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Thursday, November 5, 2009

Return to Moria: Next Steps

In the last article on my Return to Moria campaign, I closed with the intent of focusing this article on setting up the main inhabitants of Moria for the campaign. I quickly discovered that wasn't the only thing I was doing however, so rather than stick to plan, I'm going to write a bit about what I'm really working on (My players keep out!).

Organization


At the close of the previous article I had enough in the way of notes and ideas that I needed to get them organized. My go to method of organizing campaign notes these days is Tiddlywiki, a single file wiki implementation that requires no hosting, runs in a browser, and is very easy to use. I use it to write articles for this blog, to maintain a personal to do list, and for campaign notes. If you haven't tried tried Tiddlywiki, I'd urge you to check it out. A couple key features I like:
  • Tagging - Any tiddler (Tiddlywiki's term for 'article') can be tagged with one or more terms that serve as categories, making it easy to find things by topic. I have regional (Moria, Hollin, Eregion) tags, category (item, bestiary, location) tags, purpose (encounter, lore, overview), and status (incomplete, published) tags, about 30 in total.
  • Inclusion - Any tiddler can be included within another with a one line command. This is extremely useful for encounters as you can include the stat block tiddlers (always written up separately) for all participants in each encounter tiddler without rewriting a bunch of stuff.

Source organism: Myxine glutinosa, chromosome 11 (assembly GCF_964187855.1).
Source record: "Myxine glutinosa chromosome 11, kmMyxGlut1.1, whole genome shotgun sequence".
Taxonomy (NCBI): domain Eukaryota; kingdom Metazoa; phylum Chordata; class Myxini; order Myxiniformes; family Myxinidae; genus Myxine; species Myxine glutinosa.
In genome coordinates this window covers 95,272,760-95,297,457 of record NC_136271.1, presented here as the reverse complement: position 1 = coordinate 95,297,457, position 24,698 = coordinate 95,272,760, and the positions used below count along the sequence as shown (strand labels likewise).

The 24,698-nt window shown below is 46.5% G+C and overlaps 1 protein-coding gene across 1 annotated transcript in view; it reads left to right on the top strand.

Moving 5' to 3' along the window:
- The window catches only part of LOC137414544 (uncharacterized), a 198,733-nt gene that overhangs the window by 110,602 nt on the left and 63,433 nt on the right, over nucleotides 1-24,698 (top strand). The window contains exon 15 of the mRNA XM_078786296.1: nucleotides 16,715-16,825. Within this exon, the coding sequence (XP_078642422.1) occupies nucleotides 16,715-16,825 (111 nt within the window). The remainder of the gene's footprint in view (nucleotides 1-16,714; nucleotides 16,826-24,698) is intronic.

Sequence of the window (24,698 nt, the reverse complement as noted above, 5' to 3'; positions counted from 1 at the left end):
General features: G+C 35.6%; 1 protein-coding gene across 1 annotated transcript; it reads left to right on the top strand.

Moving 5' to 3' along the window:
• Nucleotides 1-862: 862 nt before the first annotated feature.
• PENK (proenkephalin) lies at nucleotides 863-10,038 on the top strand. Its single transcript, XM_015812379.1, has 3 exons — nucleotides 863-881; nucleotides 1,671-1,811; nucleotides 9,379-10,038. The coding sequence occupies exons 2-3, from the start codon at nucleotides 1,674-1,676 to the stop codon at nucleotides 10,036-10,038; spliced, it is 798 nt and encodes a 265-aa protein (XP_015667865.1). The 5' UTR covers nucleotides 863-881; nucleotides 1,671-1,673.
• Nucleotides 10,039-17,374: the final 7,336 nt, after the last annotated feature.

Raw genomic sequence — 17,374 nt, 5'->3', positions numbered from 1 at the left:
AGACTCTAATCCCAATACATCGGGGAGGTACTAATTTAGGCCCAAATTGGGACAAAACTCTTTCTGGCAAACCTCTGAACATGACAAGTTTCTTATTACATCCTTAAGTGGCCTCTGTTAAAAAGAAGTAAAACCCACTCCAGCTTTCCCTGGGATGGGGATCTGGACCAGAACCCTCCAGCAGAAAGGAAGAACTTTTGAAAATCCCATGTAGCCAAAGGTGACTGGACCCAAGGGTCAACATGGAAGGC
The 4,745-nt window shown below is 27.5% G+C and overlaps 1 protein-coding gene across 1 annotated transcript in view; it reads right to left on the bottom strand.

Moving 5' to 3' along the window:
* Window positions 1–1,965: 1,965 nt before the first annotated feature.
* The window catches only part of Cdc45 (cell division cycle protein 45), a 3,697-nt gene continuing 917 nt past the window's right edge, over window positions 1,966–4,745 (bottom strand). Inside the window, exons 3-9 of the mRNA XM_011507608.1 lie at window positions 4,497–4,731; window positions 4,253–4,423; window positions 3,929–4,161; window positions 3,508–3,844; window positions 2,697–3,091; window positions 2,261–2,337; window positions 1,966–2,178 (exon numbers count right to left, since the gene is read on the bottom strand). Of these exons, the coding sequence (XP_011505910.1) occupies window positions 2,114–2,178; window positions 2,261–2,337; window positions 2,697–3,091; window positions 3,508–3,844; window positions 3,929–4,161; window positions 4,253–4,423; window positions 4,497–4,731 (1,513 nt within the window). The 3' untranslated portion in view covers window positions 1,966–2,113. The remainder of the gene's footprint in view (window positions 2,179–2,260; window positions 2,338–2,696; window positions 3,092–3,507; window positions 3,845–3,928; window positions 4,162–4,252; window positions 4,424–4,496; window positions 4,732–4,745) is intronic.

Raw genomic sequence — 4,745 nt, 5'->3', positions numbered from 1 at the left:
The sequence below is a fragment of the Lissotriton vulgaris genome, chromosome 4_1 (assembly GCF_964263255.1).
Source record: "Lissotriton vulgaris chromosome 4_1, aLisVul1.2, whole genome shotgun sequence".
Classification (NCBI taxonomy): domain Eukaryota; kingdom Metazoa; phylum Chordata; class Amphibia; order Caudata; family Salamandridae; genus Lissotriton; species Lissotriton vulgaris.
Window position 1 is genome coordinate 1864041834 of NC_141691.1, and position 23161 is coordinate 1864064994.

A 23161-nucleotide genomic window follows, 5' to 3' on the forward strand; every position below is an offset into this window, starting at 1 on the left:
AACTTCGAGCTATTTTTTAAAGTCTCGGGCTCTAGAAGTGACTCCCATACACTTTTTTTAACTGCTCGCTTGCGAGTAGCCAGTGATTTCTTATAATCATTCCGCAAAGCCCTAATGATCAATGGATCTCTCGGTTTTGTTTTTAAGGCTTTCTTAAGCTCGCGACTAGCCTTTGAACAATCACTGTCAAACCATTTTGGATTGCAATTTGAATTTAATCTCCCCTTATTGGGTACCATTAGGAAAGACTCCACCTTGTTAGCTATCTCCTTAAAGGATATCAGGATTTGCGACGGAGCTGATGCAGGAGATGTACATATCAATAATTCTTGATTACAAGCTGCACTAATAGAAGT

• Navigation - You can customize the main navigation bar to reflect your content easily, as the navigation bar is just another tiddler. Moria currently lists the home page article for each major region, plus links to my player site, and a few other external resource sites.
The second part of my organizational efforts was to put together a few web pages for my players. Nothing fancy here, just a recap of the pitch, character creation and an overview of the sandbox right now. I'll expand it to provide more information as the need arises.

Moria Expanded


Once I was organized, I spent some time working on a really rough map of Moria. Moria is gigantic and I've realized I can't map every square inch, so I'm going to be using a mix of graph-style maps that show linkages, geomorph-style maps that I can use to piece together secondary areas, and traditional dungeon maps. With this mix I think I can quickly lay out a reasonable map for any section of the Mines that the players choose to explore.

I also spent some time thinking about how Moria is laid out, and drew a few conclusions based on that. I already talked a bit about the major areas within Moria in the sandbox article, but a few more details emerged:
  • Moria was a city, so there must be places to live and work. I made the decision that Dwarves live in clan halls that house many multi-generational families. This decision allows me to design a few clan hall layouts geomorph style and get a lot of mileage out of them. Similarly, workshops and smithies are clan focused so a similar approach can work there.
  • Dwarves are defensive and isolationist. Moria is riddled with defensive fortifications and stonework tricks and traps. Each Hall and Deep can be locked down and isolated from the others and secret tunnels and doors allow flanking maneuvers and troop movements without enemy interference. A combination of geomorph and unique maps will cover these features.
  • The Lower Caves are cold and wet. Gandalf hints at this a few times in LotR. I'm going to run with it. The Lower Caves contain vast lakes and rivers of chill black water. With little lore concerning this area, I will take quite a few liberties with the depths.

Occupants